How can music make you a better writer? Before I began writing and editing for a living, I was a music student studying voice and composition. In no way was I a musician, and after a year I dropped the scholarship. But later, when I began learning how to write, the theory and composition classes I took helped me understand that story structure is a lot like musical structure. Melody, harmony, rhythm — it all can be applied to writing.
Think about a favorite piece of music. A short story is like a track off a CD. A novel is like a symphony or concerto, and its chapters the movements. Like all good stories, music has central characters (the theme), multilayered conflict (melody, harmony, point, counterpoint); changes in mood (loud passages, quiet moments, instrumental solos), and enough peaks and valleys to take the listener on an entertaining ride. One of the reasons why Beethoven’s Ninth Symphony and it’s glorious finale “Ode to Joy” is so popular is that the piece has just about everything a good novel has: a strong central theme, dramatic flourishes, appealing solos, changes in mood, and a strong finish. If you go back and begin reading your chapters, can you hear the music? Can you think of it as a song?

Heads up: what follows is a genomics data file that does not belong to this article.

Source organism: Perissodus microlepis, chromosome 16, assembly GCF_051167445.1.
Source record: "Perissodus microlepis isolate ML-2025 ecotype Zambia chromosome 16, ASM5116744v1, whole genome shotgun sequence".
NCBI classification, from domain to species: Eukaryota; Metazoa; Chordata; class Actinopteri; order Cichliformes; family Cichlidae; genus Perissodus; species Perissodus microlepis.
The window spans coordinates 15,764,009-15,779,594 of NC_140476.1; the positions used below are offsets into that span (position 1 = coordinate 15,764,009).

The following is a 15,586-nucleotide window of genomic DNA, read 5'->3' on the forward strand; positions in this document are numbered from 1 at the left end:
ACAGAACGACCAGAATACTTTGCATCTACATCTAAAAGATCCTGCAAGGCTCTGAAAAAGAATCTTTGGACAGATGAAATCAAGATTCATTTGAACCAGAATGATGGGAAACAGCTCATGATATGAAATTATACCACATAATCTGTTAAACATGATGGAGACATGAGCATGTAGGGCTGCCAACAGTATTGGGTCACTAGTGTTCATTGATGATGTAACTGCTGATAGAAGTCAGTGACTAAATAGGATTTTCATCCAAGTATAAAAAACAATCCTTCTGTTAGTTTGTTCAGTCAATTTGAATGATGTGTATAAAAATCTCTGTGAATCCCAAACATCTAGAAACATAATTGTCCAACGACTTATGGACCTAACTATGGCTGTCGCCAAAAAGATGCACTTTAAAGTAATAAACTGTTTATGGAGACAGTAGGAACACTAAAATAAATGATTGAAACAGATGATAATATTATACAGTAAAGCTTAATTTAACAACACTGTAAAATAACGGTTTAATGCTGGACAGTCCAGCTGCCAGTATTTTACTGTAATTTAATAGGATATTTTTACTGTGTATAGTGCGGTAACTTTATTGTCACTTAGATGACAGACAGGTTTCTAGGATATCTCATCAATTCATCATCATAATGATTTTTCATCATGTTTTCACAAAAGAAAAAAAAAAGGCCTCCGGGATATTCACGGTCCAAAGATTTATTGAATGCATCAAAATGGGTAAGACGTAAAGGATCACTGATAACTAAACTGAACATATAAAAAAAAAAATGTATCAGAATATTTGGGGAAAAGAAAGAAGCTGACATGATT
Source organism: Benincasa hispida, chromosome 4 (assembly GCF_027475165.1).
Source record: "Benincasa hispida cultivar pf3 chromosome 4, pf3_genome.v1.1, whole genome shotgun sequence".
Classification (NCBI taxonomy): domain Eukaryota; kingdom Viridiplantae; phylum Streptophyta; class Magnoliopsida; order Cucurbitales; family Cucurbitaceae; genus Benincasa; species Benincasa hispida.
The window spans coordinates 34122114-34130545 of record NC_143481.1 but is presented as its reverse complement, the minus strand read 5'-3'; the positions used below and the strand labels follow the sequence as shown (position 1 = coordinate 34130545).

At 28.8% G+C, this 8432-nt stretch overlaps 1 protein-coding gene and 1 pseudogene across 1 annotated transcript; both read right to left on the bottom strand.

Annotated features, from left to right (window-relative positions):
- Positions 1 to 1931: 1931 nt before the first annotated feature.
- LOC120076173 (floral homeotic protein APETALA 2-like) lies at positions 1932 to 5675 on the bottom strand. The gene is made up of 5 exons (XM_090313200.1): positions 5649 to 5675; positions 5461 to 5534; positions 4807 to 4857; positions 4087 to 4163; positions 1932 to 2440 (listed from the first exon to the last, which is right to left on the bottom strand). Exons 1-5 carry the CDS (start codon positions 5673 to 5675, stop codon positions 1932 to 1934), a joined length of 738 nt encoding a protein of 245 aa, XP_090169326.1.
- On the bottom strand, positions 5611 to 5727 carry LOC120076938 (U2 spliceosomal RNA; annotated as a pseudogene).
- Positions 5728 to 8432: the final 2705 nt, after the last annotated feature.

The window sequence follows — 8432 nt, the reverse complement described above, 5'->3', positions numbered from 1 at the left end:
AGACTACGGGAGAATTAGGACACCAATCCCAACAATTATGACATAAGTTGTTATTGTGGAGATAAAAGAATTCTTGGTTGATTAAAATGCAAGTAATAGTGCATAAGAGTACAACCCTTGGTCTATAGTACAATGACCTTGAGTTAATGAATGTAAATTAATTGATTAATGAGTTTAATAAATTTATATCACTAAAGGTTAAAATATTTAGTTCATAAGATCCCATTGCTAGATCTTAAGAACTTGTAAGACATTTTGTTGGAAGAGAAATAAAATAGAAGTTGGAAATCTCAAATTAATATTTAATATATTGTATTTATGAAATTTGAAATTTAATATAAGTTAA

What if you don’t know a symphony from a telephone book? Tell the story in terms of pop music. All the same elements are there. A pop or country song’s standard format is verse, bridge, chorus. The theme of the story and the story itself is in the verses; the chorus repeats the theme, and the bridge — often the best part — can provide all types of opportunities for twist or a surprise ending. Boy meets girl, boy loses girl, boy gets girl back (or never sees her again): it’s the stuff of literature — and the Billboard Top 100.
If all your usual tricks don’t seem to be sparking your imagination, trying thinking of your story as a song. Maybe the music will help you add another dimension to your writing.